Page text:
LINGUIST List 11.2454

Sun Nov 12 2000

Sum: "I forget"

Editor for this issue: Karen Milligan <>


  1. HMooney, "I forget"

Message 1: "I forget"

Date: Wed, 8 Nov 2000 12:30:02 -0800
From: HMooney <>
Subject: "I forget"

Query: 11.2401

Thanks to all who responded to this query. Mark Mandel, Frank Gladney, Gerald
Mathias, John Koontz and Christian Huber were among the respondents, but I know
there were others whose names I didn't keep track of, so thanks to them too.

The general sense seems to be that expressions like "I forget", with *nothing*
following, refer to mental states. Other words that act this way are "I wonder,"
"I think," "I see," "I understand."

The fact that the words refer to mental states seems to be the reason the
expressions occur in 1st person singular form mostly, since it would be unusual
for a person to claim to know the mental state of another person.

It was pointed out, however, that in dealing with children or mentally deficient
people, non 1st pers. sing. forms would be acceptable. e.g.:

(speaking to an Alzheimer's patient"
What's your name?
You forget, don't you?

(speaking to a group of children who have obviously gotten separated from their
teacher on a field trip)
What's your teacher's name?
We forget!

At least one respondent seemed to think that a 3rd person form would be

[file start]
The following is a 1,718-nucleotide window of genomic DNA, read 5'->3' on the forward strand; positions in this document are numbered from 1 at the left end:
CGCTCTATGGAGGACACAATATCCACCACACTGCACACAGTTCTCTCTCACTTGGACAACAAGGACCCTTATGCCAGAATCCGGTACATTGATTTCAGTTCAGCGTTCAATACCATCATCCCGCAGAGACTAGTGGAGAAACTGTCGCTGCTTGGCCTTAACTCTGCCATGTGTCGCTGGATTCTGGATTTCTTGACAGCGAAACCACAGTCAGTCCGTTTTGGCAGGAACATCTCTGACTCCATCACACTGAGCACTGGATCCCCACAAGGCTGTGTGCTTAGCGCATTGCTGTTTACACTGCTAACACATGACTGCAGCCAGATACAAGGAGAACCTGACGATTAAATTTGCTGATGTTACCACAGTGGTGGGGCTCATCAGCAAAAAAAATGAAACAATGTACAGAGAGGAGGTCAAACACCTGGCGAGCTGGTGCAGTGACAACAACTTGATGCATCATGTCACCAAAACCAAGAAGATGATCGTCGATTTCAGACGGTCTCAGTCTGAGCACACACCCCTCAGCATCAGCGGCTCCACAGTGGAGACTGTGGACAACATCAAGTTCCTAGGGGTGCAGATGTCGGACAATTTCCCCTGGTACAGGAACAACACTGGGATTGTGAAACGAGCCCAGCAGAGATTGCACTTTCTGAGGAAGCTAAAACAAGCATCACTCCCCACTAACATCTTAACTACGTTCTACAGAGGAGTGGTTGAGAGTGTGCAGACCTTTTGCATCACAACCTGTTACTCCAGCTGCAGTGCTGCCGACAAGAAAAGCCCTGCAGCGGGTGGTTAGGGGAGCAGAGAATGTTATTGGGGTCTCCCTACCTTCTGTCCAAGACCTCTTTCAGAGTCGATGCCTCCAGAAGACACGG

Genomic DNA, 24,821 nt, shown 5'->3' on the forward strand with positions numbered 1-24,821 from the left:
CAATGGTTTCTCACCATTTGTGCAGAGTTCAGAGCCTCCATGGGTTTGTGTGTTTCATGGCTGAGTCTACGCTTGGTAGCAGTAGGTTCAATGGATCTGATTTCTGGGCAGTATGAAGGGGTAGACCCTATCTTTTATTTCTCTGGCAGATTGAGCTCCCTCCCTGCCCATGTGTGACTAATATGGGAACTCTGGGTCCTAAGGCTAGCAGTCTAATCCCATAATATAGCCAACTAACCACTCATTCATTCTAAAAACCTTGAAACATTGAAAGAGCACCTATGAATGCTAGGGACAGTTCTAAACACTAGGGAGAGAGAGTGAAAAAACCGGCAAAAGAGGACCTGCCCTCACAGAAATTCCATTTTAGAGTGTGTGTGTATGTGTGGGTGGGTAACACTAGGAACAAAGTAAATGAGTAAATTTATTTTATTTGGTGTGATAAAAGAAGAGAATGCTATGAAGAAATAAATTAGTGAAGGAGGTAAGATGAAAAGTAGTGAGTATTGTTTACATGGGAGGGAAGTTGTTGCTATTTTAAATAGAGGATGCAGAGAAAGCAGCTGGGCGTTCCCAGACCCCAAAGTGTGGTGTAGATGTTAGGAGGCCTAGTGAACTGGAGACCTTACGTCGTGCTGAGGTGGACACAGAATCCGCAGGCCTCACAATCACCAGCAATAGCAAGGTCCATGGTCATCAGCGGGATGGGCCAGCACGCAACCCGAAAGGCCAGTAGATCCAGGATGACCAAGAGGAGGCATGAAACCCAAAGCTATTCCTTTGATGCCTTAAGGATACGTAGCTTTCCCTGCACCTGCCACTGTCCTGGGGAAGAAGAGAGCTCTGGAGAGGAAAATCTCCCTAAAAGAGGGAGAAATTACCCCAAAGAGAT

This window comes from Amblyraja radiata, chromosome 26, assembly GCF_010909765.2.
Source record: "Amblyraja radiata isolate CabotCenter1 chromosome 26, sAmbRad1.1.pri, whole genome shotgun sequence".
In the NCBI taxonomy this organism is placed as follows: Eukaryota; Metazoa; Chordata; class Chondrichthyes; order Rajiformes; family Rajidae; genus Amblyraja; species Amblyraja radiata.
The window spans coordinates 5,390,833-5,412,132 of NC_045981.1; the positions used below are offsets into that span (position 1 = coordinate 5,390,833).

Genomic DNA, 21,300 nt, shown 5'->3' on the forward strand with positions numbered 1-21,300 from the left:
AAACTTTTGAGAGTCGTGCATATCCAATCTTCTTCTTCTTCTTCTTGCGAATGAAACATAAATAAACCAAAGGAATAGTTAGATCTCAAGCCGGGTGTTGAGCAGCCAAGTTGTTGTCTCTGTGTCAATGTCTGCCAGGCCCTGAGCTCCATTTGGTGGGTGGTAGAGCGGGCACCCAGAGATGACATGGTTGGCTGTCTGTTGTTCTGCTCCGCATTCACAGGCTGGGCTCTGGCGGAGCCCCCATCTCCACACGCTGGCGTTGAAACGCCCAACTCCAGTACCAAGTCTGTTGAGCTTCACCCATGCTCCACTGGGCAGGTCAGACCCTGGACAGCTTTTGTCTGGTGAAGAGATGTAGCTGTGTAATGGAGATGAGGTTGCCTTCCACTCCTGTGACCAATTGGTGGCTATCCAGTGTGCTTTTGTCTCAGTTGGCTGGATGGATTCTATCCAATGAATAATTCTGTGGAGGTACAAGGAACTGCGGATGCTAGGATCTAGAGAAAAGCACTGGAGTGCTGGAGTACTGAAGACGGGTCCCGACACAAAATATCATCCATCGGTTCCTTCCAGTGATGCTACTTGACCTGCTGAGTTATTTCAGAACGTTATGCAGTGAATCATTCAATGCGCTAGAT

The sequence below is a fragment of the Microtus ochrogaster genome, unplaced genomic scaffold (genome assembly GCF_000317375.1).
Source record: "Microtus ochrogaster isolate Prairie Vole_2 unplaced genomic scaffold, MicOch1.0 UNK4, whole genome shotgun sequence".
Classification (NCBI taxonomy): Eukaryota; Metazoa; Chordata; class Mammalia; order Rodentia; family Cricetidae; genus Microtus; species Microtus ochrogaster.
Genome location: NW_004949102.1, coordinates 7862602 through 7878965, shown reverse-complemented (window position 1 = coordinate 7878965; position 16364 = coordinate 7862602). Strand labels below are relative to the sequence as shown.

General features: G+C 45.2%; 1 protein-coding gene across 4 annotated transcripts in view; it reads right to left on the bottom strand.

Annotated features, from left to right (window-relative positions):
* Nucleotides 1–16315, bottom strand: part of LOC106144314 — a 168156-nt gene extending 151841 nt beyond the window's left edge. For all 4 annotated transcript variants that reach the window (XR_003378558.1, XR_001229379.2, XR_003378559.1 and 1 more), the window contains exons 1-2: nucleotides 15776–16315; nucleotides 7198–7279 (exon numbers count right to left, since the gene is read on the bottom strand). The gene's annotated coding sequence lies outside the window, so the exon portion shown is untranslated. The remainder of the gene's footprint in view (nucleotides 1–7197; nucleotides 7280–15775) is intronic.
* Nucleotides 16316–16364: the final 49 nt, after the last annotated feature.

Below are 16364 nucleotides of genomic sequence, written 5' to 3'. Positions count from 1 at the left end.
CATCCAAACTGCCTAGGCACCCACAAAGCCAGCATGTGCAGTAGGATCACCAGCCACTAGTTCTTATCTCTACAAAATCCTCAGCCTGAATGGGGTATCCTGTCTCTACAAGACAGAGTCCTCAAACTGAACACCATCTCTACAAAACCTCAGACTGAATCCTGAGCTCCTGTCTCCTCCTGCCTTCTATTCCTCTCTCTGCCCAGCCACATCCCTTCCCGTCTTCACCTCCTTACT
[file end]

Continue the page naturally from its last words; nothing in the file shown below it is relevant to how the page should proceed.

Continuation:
acceptable as in:

 "Hi, Sue. I need Bob's Social Security number for this form."
 "Hang on, I'll ask him. [away from handset:] Honey, what's your Social
Security number? ...
 [into handset:] He forgets. Can he get back to you in five minutes?"

Frankly, as a native speaker, this doesn't work for me. I would be likely to say
"He's forgotten" or "He doesn't know". But it's a judgment call.

My summing up would be as follows:

A small set of otherwise transitive verbs in English can be used as
intransitives in the 1st pers. sing. pres. to describe the mental state of the

(I know some people would argue that the verb is still transitive, with the
object deleted, but I don't like that analysis.)

These expressions differ from ordinary 1st pers. sing. present tense usage in
that they use the simple present tense, in a language whose default present
tense form is a compound (I am working, etc.) form. They also differ in being
rarely used in any other person, esprecially third, where at least some native
speakers would instead use a past or perfect form.

Thanks again to all who responded.

Hank Mooney
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